The Re-invention of the ‘Behaviour Setting’ in the New Indigenous Architecture

  • Paul Memmott


In understanding the new authentic indigenous architecture, this chapter analyses cultural appropriateness using a concept originally derived from ecological psychology in the USA. The ‘behaviour setting’ concept analyses how certain attributes such as spatial behaviour, physical boundaries, ecological structures, environmental meanings, management controls and time properties combine to form categories of complex architectural places to fulfil recurring human needs. Four case studies from indigenous groups in America, Polynesia and Australia (health clinic, meeting place, homeless centre, training camp) show how distinctive indigenous behaviour settings are being reinvented from traditional practices and combined with global architectural attributes, service and management practices to generate a new indigenous architecture, one which is contributing to a quality of lifestyle for the users.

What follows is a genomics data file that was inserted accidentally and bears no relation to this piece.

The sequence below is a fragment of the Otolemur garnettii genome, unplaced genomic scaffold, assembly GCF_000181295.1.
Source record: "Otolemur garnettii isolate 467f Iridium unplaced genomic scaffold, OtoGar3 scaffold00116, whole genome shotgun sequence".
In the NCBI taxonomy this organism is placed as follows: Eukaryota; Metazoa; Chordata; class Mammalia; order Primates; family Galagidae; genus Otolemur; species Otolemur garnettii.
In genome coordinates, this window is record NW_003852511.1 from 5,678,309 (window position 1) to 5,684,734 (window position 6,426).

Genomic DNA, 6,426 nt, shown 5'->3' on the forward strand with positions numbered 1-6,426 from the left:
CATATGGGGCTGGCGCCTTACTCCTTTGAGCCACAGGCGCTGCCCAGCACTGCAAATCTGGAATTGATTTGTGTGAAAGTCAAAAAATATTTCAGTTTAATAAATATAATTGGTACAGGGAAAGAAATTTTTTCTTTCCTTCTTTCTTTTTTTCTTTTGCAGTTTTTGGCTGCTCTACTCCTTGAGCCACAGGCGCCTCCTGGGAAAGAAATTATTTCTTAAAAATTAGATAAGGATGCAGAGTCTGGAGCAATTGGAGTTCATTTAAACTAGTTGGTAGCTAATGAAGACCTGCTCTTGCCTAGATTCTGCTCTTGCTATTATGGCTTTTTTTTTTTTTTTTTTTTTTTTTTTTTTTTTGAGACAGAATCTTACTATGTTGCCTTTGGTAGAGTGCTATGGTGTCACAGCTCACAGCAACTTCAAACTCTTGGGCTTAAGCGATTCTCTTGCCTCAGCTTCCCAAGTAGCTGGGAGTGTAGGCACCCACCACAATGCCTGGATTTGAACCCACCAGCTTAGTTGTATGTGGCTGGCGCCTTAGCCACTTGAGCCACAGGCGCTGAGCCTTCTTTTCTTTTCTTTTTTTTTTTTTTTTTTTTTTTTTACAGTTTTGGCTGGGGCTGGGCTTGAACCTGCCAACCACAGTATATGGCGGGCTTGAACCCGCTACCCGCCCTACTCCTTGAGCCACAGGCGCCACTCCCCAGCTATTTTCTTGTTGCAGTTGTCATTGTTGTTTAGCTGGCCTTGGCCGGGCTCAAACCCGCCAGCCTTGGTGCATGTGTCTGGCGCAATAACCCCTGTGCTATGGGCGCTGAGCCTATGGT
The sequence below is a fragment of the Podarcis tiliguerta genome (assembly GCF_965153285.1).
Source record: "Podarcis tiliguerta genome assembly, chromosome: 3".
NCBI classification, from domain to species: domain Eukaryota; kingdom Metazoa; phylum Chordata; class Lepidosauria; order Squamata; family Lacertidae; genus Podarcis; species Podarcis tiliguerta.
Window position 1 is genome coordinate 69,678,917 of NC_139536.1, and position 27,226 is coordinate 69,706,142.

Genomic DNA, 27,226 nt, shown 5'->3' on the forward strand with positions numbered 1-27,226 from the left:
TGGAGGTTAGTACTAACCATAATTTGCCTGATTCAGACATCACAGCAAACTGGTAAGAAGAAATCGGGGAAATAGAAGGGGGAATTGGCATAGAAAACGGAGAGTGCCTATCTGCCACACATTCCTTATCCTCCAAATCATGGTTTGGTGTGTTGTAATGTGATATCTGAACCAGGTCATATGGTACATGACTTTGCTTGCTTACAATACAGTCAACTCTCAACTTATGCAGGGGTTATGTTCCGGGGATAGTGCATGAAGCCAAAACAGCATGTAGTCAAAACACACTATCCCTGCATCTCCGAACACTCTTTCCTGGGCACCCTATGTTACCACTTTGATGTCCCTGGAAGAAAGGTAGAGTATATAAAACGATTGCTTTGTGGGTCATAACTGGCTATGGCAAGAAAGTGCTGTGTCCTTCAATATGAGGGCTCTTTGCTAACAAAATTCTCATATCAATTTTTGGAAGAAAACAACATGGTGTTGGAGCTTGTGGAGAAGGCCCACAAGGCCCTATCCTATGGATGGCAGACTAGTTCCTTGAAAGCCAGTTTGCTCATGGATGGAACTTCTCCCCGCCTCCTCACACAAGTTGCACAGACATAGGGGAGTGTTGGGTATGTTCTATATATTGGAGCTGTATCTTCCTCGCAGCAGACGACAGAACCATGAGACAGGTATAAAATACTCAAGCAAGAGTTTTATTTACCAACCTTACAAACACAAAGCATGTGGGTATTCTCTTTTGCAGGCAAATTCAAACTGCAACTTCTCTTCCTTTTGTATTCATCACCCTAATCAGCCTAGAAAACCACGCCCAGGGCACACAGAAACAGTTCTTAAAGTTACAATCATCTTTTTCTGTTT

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Copyright information

© Springer Nature Singapore Pte Ltd. 2018

Authors and Affiliations

  1. 1.The University of QueenslandBrisbaneAustralia

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